SORABJI: Toccata Seconda per Pianoforte / Abel Sánchez-Aguilera, pno / Piano Classics PLC10205
With the release of this first-ever recording of the 1934 Toccata, the Sorabji discography is filling out splendidly. When you add this to the groundbreaking Michael Haberman recordings of the 1970s, which includes the complete Gulistān, TWO recordings of Opus Clavicembalisticum (John Ogden and Geoffrey Madge), the complete 100 Transcendental Studies by Fredrik Ullén (the last two or three CD of which are “in the can,” according to Bis’s Robert van Bahr, but not yet scheduled for release), and that most monumental of pieces, the 8 ½-hour Sequentia Cyclica played by Jonathan Powell on this same label (Piano Classics), things are shaping up very nicely. Of course, we have yet to see/hear these works offered in concert more than once in a blue moon, but that is another issue.
Sorabji described this monstrous, two-hour-plus piece as “an admirable little work of 111 pages (!), one of the best things I’ve done so far,” and he himself premiered it in Glasgow in 1936 under the auspices of the Active Society for the Propagation of Contemporary Music. It turned out to be his last public appearance as a pianist. The score, like so many of Sorabji’s works, was unpublished for decades. It was finally published in 2004 by the Sorabji Archive.
One questionable aspect of this performance that popped into my mind as soon as I read it is the description, on the back cover of this CD, that the work, edited for its 2004 publication by Alexander Abercrombie, here contains “further revisions by Abel Sánchez-Aguilera.” I was curious about this, particularly since there was no explanation in the accompanying liner notes, written by the pianist himself. In a personal message to me on Facebook, however, Sánchez-Aguilera explained to me that this was a typographical error which has since been removed from final copies of the CD, replaced by simply “edited” and not “further revisions,” meaning that he simply double-checked the published score against the composer’s manuscript to make sure there were no errors. Judging not only from Sorabji’s own surviving recording of Gulistān (a BBC radio broadcast from the early 1960s), but also from his own admission that he was “not a perfect pianist, but I know how the music is supposed to sound,” we know that Sorabji’s technical keyboard skills were not virtuosic enough to encompass his massively difficult pieces. This is one reason why he was forever cajoling, buttering up and begging Dutch virtuoso Egon Petri to play his music—which Petri, though he claimed admiration for Sorabji, never did. (Petri did, however, play some of the most difficult pieces of Busoni and Alkan, and in fact was the first pianist to record any Alkan piece, the Symphonie pour piano, in 1954.)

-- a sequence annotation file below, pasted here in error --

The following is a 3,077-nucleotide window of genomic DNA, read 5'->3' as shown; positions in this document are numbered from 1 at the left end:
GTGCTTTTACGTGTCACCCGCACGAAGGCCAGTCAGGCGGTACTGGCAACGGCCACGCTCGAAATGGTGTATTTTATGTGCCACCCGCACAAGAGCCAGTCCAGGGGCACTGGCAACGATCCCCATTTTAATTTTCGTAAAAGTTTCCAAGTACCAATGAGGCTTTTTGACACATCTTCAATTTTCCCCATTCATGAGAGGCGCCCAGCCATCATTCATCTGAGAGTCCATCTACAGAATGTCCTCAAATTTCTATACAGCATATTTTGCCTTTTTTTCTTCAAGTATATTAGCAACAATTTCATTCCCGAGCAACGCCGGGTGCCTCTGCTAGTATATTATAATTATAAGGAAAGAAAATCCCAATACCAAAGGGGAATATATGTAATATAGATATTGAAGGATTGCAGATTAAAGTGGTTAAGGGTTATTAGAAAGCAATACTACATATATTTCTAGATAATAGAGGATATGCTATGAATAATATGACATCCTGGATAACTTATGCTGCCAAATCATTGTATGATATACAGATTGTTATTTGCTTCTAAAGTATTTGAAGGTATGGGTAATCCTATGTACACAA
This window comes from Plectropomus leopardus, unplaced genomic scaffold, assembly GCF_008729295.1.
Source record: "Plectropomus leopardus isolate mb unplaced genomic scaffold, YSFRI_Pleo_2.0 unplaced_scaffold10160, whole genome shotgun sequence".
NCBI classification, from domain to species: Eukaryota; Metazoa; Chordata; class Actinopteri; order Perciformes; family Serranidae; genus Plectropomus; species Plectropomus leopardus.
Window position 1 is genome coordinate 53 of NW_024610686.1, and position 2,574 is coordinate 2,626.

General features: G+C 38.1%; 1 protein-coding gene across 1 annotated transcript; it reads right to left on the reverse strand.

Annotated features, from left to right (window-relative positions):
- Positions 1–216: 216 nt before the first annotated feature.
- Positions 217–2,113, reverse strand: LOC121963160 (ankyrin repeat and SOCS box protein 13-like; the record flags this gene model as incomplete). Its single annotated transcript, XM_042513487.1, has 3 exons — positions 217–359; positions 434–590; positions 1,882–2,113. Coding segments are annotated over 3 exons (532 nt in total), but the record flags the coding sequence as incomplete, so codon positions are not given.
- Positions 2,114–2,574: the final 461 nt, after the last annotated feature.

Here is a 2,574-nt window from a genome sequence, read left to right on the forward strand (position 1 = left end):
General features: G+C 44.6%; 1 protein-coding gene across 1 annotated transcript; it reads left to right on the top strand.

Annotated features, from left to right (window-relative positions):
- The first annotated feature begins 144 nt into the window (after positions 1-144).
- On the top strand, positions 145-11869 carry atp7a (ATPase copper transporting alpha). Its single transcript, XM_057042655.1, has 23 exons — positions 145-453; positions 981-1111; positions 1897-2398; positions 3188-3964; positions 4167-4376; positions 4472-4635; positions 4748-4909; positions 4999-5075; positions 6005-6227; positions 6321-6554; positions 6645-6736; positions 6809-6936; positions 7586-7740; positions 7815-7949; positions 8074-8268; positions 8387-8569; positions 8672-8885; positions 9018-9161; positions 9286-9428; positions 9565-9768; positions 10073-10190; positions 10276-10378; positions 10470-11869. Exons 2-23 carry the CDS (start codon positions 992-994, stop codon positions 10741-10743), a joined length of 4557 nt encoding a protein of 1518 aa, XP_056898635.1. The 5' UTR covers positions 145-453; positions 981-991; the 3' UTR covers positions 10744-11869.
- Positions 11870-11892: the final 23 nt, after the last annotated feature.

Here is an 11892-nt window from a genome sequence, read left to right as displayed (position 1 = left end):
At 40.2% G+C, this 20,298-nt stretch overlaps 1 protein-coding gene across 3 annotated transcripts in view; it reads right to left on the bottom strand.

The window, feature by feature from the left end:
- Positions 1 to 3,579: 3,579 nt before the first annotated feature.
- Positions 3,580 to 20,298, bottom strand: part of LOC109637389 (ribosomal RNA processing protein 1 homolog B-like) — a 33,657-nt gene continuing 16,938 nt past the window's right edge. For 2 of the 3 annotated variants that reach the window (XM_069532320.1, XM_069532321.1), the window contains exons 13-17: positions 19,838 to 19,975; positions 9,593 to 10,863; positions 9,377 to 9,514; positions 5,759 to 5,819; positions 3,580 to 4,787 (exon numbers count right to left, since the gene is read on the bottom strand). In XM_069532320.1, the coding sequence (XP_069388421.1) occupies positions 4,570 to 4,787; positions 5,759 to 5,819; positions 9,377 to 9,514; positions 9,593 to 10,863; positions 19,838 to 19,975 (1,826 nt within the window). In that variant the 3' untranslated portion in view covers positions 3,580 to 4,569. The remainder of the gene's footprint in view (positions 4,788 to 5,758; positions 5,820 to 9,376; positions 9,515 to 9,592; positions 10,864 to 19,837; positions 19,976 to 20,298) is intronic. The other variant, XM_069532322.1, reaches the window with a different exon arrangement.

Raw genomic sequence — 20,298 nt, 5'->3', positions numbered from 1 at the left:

Some portions of this Toccata are indeed simple and even charming—witness, for instance, the chime-chord “Corale” in the “Preludio”—but as usual for this composer, their lengths are gargantuan. This “Corale,” for instance, runs 17:27, and in fact comes to a dead stop right in the middle before resuming at an even slower pace than that which started it. At this point, however, the chord sequences are tied into the melodic movement as he wends his way through several variations. This is a typical Sorabjian device, one that he used in most of his huge works. As the composer wrote to Erik Chisholm, however:
I think the Toccata will surprise you, particularly the romantic Aria and the tropical night Nocturne. The fugue [in five voices and lasting longer than 32 minutes] will roll you out flat. Technically a “simple” one, it includes huge episodes of a fugal nature upon the four countersubjects, and is as fine a fugue as any I’ve ever done, I think.
As I pointed out in my review of the Sequentia Cyclica, this sort of self-aggrandizement as well as the gargantuan size of his compositions were typical of Sorabji, a wounded bird who could not comfortably fit into society due to the dual stigma of his music’s massive complexity and his homosexuality, to which one need also add the vitriolic criticism of his father for having gone into composing as a profession in the first place. His music was his way of showing the world that he was a genius—which he was—in a manner so completely overwhelming that he made his scores too big for most pianists to bother learning or performing. His reaction to one poor performance was to ban all public performances of his works for roughly 40 years until Michael Haberman came along.